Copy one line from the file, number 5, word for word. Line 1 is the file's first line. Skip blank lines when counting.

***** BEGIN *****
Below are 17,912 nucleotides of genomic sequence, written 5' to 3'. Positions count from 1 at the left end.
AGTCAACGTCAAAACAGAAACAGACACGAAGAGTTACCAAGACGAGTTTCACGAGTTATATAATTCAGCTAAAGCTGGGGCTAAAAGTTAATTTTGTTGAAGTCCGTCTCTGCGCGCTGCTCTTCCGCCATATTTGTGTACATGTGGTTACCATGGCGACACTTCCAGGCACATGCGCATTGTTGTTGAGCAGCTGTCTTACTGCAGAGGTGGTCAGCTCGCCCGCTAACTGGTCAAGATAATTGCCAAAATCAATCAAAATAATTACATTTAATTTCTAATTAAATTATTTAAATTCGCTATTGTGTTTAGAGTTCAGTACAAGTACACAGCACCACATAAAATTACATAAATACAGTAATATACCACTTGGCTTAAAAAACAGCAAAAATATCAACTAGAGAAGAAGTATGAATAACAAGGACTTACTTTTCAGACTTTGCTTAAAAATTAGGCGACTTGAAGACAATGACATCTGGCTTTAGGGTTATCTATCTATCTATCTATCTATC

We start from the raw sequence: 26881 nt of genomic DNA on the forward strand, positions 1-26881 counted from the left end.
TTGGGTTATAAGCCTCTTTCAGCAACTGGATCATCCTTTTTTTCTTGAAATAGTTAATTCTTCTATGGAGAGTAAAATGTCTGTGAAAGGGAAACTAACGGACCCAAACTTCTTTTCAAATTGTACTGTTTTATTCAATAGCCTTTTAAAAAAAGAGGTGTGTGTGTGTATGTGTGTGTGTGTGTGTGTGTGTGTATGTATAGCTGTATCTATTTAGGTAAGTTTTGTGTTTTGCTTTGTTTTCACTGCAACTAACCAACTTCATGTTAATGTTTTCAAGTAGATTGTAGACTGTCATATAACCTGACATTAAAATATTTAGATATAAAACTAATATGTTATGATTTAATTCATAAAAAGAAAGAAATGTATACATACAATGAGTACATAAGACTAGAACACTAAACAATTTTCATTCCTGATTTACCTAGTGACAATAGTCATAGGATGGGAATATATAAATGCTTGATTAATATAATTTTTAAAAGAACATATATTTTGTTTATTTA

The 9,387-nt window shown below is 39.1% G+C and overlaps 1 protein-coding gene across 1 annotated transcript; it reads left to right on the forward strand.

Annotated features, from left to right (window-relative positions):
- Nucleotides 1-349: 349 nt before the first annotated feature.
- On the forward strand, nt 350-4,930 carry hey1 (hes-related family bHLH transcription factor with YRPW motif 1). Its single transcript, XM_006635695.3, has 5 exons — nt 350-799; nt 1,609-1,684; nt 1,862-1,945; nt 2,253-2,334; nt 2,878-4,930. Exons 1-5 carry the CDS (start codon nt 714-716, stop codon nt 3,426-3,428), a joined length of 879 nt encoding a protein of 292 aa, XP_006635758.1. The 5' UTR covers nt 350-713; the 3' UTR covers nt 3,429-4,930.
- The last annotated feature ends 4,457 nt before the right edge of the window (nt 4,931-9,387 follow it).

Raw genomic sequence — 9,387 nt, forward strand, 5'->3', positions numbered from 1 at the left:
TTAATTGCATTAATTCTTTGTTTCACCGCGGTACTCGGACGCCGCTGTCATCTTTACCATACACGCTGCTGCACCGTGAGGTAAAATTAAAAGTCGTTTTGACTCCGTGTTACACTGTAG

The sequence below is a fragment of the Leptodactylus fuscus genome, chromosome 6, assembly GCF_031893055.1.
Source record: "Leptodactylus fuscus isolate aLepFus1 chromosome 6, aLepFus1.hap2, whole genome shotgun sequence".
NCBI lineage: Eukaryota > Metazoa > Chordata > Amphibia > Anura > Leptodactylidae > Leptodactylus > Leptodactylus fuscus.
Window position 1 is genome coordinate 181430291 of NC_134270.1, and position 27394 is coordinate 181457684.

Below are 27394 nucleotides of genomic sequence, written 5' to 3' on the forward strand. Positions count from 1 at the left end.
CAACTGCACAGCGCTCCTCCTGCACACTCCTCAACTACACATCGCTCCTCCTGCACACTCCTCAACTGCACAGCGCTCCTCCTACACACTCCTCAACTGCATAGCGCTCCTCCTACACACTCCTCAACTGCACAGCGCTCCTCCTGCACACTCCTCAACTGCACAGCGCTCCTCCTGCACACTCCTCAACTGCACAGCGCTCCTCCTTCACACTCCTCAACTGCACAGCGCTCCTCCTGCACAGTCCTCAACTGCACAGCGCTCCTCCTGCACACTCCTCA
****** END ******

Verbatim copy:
The 9,387-nt window shown below is 39.1% G+C and overlaps 1 protein-coding gene across 1 annotated transcript; it reads left to right on the forward strand.